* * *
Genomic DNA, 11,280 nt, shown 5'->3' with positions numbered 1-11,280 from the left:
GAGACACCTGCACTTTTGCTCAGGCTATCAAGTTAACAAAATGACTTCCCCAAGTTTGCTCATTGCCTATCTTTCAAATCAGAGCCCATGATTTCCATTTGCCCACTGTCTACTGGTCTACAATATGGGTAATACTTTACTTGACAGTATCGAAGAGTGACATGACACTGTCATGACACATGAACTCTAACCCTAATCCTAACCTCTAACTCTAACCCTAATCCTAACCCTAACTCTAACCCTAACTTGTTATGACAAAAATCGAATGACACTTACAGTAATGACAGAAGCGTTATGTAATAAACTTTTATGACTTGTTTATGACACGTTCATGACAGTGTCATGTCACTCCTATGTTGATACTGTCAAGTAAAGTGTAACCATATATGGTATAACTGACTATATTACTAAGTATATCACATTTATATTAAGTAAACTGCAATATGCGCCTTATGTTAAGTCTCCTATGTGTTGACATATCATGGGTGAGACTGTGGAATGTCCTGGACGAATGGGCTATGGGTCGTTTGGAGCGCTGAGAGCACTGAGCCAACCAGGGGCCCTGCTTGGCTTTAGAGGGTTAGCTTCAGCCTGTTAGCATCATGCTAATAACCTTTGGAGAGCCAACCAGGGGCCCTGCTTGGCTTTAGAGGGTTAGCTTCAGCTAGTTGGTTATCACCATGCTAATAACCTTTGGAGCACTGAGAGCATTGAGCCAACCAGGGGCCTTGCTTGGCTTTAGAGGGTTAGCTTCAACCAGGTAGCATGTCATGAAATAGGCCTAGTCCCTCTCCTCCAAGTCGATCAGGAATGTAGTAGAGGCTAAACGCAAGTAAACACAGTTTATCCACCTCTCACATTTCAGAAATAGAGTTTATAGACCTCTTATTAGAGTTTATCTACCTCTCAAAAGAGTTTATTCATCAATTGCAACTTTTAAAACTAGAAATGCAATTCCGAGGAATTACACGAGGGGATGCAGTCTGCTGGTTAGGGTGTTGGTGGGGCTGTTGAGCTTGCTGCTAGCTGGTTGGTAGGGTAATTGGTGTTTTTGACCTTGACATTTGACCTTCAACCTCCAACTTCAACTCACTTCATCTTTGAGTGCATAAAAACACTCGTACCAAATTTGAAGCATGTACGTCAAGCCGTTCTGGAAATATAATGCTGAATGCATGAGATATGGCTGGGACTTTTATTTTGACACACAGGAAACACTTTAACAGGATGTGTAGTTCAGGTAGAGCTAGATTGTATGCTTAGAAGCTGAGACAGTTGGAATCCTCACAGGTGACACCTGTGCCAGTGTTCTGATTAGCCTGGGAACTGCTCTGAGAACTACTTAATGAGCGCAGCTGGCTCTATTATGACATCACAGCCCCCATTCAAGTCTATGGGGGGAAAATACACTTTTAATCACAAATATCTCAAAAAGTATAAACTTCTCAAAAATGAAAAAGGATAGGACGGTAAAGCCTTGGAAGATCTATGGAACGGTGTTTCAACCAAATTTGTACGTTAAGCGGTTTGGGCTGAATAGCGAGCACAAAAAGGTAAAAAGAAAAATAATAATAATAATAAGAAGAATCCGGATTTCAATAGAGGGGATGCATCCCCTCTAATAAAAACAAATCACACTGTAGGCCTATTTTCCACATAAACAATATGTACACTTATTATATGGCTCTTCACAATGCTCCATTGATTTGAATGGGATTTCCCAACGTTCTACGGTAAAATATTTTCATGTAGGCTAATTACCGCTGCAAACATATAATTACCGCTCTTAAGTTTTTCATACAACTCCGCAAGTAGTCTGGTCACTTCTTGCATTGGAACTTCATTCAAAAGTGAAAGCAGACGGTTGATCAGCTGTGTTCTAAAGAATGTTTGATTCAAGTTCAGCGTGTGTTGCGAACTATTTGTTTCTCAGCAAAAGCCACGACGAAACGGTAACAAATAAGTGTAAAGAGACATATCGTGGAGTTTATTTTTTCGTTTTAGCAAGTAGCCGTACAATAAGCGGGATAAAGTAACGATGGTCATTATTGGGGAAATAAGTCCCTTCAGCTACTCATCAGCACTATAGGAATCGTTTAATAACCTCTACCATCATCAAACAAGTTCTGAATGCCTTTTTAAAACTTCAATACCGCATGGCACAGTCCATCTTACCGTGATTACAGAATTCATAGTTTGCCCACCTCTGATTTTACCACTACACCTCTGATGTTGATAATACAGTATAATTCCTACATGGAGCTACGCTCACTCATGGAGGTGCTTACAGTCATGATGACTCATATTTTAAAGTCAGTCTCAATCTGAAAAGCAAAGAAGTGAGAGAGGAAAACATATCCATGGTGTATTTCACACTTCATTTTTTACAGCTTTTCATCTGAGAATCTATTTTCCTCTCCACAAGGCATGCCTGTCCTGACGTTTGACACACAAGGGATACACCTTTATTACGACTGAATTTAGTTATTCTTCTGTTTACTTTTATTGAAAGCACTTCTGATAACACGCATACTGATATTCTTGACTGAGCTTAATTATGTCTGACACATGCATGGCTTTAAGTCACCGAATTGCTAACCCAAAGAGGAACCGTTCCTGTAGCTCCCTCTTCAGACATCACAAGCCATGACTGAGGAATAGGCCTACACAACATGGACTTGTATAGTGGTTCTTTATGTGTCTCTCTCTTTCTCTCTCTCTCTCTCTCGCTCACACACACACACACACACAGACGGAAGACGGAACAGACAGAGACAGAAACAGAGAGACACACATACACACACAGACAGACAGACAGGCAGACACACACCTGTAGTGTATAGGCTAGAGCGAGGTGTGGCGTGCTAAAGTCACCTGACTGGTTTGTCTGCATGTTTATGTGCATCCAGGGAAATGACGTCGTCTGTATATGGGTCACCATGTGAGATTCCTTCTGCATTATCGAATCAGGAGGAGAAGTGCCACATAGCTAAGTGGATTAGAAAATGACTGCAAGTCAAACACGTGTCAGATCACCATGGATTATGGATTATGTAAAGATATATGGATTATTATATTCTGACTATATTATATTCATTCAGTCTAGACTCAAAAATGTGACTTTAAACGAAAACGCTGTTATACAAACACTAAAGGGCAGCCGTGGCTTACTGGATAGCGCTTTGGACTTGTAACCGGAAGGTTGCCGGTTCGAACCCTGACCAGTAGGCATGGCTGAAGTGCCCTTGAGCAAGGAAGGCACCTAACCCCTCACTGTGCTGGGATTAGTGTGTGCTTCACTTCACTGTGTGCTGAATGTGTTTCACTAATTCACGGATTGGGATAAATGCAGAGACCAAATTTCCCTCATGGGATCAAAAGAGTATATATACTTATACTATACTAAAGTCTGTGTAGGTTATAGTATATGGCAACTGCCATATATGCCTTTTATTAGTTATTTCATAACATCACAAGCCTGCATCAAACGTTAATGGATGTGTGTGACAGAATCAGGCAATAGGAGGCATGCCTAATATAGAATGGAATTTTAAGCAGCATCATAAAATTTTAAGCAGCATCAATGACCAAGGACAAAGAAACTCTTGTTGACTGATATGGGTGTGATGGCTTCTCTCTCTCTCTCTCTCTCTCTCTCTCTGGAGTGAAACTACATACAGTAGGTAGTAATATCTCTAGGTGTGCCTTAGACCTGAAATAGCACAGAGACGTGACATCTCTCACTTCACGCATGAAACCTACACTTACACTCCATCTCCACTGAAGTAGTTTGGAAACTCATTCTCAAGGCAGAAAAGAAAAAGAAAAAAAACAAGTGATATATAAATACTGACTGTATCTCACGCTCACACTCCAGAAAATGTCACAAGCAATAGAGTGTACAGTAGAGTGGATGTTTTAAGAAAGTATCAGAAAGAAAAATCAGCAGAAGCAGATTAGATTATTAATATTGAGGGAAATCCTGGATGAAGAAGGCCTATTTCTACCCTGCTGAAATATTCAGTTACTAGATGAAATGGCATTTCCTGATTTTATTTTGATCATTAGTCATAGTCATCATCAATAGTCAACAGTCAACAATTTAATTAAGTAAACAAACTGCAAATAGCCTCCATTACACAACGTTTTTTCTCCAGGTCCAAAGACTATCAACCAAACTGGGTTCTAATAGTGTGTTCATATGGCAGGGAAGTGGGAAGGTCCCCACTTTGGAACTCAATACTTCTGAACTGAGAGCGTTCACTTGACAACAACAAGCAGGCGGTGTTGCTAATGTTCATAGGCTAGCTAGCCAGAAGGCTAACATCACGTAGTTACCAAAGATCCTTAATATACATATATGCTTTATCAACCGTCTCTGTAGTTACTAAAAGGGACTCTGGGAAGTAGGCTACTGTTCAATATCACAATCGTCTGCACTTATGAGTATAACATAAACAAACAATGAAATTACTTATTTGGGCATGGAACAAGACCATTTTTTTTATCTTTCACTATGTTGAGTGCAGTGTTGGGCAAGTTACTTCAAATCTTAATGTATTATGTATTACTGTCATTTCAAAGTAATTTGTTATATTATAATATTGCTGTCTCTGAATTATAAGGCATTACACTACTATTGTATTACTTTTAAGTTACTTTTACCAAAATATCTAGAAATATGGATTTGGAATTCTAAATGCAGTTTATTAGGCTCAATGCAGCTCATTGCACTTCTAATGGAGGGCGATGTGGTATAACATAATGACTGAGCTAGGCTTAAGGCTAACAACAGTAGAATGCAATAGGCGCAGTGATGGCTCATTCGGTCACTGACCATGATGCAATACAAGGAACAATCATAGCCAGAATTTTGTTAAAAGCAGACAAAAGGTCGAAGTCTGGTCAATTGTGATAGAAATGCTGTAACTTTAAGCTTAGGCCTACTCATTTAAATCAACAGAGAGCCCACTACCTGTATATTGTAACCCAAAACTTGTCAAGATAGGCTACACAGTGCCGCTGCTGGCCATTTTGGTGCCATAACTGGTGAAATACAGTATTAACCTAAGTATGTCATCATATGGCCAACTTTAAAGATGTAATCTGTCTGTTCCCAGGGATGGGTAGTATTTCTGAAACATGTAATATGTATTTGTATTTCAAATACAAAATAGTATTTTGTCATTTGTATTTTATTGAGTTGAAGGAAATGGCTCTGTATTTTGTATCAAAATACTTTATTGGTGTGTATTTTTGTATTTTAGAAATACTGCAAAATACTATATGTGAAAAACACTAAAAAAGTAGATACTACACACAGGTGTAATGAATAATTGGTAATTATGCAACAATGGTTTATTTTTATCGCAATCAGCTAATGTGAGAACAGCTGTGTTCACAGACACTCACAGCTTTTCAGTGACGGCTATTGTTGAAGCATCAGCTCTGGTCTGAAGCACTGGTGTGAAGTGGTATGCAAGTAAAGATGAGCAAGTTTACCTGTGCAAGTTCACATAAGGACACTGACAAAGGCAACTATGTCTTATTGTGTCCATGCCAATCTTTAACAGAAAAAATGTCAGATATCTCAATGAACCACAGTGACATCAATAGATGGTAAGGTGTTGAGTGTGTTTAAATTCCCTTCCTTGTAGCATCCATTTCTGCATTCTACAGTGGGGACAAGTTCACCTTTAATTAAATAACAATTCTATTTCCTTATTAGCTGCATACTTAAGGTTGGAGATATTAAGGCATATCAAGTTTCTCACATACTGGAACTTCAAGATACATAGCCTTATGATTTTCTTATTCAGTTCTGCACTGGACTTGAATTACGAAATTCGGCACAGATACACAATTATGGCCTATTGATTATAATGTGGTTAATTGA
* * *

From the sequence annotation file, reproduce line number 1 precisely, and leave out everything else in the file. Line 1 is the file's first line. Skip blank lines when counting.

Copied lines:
Genomic DNA, 11,280 nt, shown 5'->3' with positions numbered 1-11,280 from the left: